Zoom Image
Fig. 1 Platelet and coagulation monitoring during hemostatic treatment. Monitoring included platelet count (109/L), VerifyNow-Aspirin (aspirin reaction units), VerifyNow-P2Y12 (P2Y12 reaction units), VASP assay (platelet reactivity index, %), and EXTEM test from the ROTEM device (clotting time, seconds). Dashed lines show platelet reactivity thresholds for antithrombotic efficacy for each test.[11] [13] PU: platelet unit (1 PU is equivalent to 0.5 × 1011 transfused platelets; thus, the total dose of transfused platelets was 9.9 × 1011 platelets); rFVIIa: recombinant activated factor VII; T0: time immediately before platelet transfusion.

This observation confirms that platelet transfusion, as already well documented, readily and promptly corrects aspirin effects. On the contrary, high-dose platelet transfusion is inefficient to reverse ticagrelor, as previously reported in a few case reports[15] [16] [17] [18] [19] and a small case series.[3] Indeed, circulating ticagrelor and its active metabolite, present at high plasma concentrations, immediately inhibit the transfused platelets. Moreover, this case suggests that rFVIIa may bypass ticagrelor effects by boosting coagulation: rFVIIa binds to tissue factor, increases thrombin generation, and improves hemostasis, and thus it may overcome platelet inhibition.[20] Although this report only suggests a relationship between rFVIIa and bleeding control, rFVIIa currently appears as the only potential option to improve hemostasis in ticagrelor-treated patients facing severe bleeding, especially when emergent neurosurgery is needed. We hypothesized that rFVIIa alone would result in the same hemostasis improvement; therefore, platelet transfusion, although performed here to comply with previous guidelines, may not be necessary. Specific tests performed here to assess respective effects of both platelet transfusion and rFVIIa on hemostasis did not impact therapeutic strategy. Thus, they do not seem to be required before rFVIIa administration in such a context. Last, this observation also underlines that thromboembolism is a common and potentially serious side effect of rFVIIa, which should be closely monitored.[21]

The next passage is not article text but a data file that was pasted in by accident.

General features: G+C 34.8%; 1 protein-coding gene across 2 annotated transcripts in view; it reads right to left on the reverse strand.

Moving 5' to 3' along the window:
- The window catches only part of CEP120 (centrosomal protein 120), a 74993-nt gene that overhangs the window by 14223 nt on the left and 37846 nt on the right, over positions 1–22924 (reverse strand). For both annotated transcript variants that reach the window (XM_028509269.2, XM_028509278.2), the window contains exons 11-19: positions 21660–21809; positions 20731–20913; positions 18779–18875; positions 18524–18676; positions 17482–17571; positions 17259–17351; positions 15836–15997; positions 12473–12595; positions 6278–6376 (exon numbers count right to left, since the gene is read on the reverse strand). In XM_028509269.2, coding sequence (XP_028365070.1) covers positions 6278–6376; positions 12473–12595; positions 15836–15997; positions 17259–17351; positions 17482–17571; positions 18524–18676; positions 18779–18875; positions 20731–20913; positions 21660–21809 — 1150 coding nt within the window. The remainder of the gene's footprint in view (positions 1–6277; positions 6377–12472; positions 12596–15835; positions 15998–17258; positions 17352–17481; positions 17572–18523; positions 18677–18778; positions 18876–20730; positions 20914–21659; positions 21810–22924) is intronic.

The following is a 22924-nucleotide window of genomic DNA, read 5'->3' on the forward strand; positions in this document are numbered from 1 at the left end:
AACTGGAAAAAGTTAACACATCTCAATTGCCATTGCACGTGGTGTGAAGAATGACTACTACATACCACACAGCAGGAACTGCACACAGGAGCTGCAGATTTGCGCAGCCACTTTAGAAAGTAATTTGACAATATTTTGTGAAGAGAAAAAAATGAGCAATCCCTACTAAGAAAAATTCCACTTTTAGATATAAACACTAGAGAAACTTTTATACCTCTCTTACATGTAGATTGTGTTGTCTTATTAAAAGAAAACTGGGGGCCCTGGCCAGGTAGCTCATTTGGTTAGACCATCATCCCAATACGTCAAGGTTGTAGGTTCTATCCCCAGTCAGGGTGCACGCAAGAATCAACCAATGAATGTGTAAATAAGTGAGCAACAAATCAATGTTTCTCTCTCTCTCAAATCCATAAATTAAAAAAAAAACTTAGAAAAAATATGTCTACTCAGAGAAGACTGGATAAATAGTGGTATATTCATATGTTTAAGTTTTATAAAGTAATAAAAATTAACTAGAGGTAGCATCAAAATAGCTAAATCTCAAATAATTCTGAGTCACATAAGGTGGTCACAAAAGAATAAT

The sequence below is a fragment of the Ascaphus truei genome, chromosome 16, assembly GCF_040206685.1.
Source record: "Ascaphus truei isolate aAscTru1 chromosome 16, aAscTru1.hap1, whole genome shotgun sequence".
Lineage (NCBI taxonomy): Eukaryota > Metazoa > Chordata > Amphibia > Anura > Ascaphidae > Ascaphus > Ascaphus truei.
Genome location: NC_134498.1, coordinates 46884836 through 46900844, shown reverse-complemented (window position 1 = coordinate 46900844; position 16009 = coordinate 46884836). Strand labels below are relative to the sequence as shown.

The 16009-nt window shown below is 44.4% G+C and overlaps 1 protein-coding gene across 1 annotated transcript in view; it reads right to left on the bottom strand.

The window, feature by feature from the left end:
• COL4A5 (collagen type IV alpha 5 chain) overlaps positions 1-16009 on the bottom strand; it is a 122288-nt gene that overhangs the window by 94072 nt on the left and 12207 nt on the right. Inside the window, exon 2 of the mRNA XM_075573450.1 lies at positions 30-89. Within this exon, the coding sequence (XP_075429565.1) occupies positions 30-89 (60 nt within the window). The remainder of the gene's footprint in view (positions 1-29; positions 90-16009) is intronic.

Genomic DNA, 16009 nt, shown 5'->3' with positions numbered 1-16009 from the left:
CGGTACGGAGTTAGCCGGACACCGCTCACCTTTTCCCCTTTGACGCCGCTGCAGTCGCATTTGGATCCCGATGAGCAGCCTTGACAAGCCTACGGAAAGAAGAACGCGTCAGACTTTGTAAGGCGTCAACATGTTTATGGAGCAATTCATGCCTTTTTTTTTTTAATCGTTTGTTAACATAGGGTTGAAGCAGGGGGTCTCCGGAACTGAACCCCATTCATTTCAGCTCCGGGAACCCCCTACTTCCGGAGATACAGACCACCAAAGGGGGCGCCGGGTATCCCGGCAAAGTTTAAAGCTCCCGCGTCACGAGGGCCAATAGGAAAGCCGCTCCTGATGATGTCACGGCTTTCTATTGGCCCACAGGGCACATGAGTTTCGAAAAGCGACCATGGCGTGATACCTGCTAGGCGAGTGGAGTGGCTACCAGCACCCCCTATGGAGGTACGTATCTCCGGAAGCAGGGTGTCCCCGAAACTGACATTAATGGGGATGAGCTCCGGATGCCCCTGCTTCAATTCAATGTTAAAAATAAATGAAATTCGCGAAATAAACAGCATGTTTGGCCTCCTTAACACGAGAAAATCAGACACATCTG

In conclusion, rFVIIa may decrease ticagrelor-induced bleeding risk but careful assessment of the benefit–risk balance is warranted before using rFVIIa to reverse ticagrelor effects.


#

Conflict of Interest

None declared.


Address for correspondence

Anne Godier, MD, PhD
Service d'Anesthésie-Réanimation, Fondation Rothschild
25-29 Rue Manin, 75019 Paris
France   


Zoom Image
Fig. 1 Platelet and coagulation monitoring during hemostatic treatment. Monitoring included platelet count (109/L), VerifyNow-Aspirin (aspirin reaction units), VerifyNow-P2Y12 (P2Y12 reaction units), VASP assay (platelet reactivity index, %), and EXTEM test from the ROTEM device (clotting time, seconds). Dashed lines show platelet reactivity thresholds for antithrombotic efficacy for each test.[11] [13] PU: platelet unit (1 PU is equivalent to 0.5 × 1011 transfused platelets; thus, the total dose of transfused platelets was 9.9 × 1011 platelets); rFVIIa: recombinant activated factor VII; T0: time immediately before platelet transfusion.